DFD is now onsite during all mobile unit licensing inspections, and is merely a phone call away when DDPHE is conducting routine field inspections. On more than one occasion, DFD has responded to propane leak concerns called in by a DDPHE investigator using their gas leak detector and in turn had to immediately shut down the operation. Additionally, DDPHE has worked together with the Denver Police Department to ensure the safety of our staff while conducting routine inspections of trucks that operate outside of traditional work hours –sometimes inspections can take place as late as midnight in downtown Denver. 

Please share some examples where social media and other media applications are used to locate mobile food establishments for field inspections or concerns.

Staab: As the lead food truck investigator, I spend around eight hours a week utilizing social media tools such as Twitter, Facebook, and Phoodio to locate trucks for inspections. Some trucks will routinely post their calendars, but a lot of the ‘hot spots’ (i.e., breweries) where trucks operate will also post weekly schedules. The City and County of Denver is currently developing a platform inside of the PocketGov app that will allow licensed food trucks to upload existing Google calendars and mark their location so the app’s 50,000 users, and DDPHE, can easily find any food truck operating in the City and County of Denver limits.

Denverites value the fun and variety that food trucks offer the city. What advice would you give to environmental health departments in other cities who may like to be more food truck friendly, but are afraid of the health and safety implications?

Staab: Food trucks are the wave of the future. Over the course of the past seven years Denver has seen an exponential increase in the number of licensed food trucks being operated, with less than 60 in 2010, to now upwards of 600 in 2017. Denver does not expect the number of trucks to decrease anytime soon. Being proactive and providing education to operators and vendors helps keep regulation manageable. Working with all city agencies involved in the regulatory capacity also keeps everyone on the same page.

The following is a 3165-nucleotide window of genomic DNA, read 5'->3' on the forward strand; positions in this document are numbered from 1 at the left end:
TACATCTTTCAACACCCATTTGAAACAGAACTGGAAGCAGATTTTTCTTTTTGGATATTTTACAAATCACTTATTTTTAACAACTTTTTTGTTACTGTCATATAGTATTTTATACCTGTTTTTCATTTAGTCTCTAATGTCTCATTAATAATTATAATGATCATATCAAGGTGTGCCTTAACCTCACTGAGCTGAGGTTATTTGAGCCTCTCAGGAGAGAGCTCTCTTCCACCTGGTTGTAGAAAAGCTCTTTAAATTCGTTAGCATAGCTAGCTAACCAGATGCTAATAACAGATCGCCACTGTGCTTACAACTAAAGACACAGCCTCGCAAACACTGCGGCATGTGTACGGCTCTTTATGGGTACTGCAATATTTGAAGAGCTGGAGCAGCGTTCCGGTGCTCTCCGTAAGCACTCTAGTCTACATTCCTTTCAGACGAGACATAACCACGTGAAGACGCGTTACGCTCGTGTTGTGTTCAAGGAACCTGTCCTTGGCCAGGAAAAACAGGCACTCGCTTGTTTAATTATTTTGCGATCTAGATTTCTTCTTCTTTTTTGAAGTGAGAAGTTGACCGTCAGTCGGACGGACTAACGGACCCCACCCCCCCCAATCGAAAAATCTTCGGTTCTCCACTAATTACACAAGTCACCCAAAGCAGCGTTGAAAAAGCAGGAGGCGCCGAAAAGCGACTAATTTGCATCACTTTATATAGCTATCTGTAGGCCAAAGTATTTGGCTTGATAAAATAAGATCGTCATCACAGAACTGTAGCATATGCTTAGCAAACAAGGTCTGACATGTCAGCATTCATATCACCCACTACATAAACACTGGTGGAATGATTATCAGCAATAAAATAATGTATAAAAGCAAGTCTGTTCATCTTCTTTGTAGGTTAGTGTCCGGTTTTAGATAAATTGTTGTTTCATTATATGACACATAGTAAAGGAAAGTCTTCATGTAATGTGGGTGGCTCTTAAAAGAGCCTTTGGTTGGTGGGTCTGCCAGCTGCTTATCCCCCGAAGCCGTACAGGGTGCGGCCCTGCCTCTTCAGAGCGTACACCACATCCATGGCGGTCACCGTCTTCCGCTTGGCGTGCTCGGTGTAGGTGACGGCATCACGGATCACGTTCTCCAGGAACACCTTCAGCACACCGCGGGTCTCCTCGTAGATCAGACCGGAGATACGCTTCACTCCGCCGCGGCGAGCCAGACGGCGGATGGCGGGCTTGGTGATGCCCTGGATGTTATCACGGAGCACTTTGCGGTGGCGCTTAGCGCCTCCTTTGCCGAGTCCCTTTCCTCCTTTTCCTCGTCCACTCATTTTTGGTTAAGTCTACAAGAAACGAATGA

DDPHE does the following to help keep everything in line:

  • Quarterly City and County of Denver agency meetings
  • DFD conducts onsite visits with fabricators to ensure they are building safe trucks
  • Bi-annual local jurisdiction meetings
  • Quarterly e-newsletter sent to operators on emerging and/or relevant topics for the season (available in multiple languages)
  • Annual Food Truck Symposium hosted by DDPHE
    • Brought vendors, city agencies and surrounding local health departments together to provide resources for operators
  • Basic Food Safety Class geared toward Food Truck Operators
    • Includes information on Commissaries
    • Potable water and potable water hoses
  • Monthly, if not more frequent, communication with commissary operators
  • Educate during annual licensing inspections

Maggie Staab, along with her DDPHE colleague Grace Nelson, CP-FS, will lead a session about food trucks at the 2018 NEHA Annual Educational Conference & HUD Healthy Homes Conference in Anaheim, CA.
Support the work of the National Environmental Health Association and those keeping our communities safe through Membership.
Learn about NEHA's food safety materials and credentials.
For more information about food trucks, see a recent Journal of Environmental Health article about risk factors and inspection challenges.

This project was facilitiated by NEHA staff members Jonna Ashley (Membership Manager) and Nancy Finney, MPA (Technical Editor).

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Editor's Note: The opinions expressed here are those of the author. They do not reflect NEHA policy, endorsement, or action, and NEHA does not verify the accuracy or science of the contents of the blog.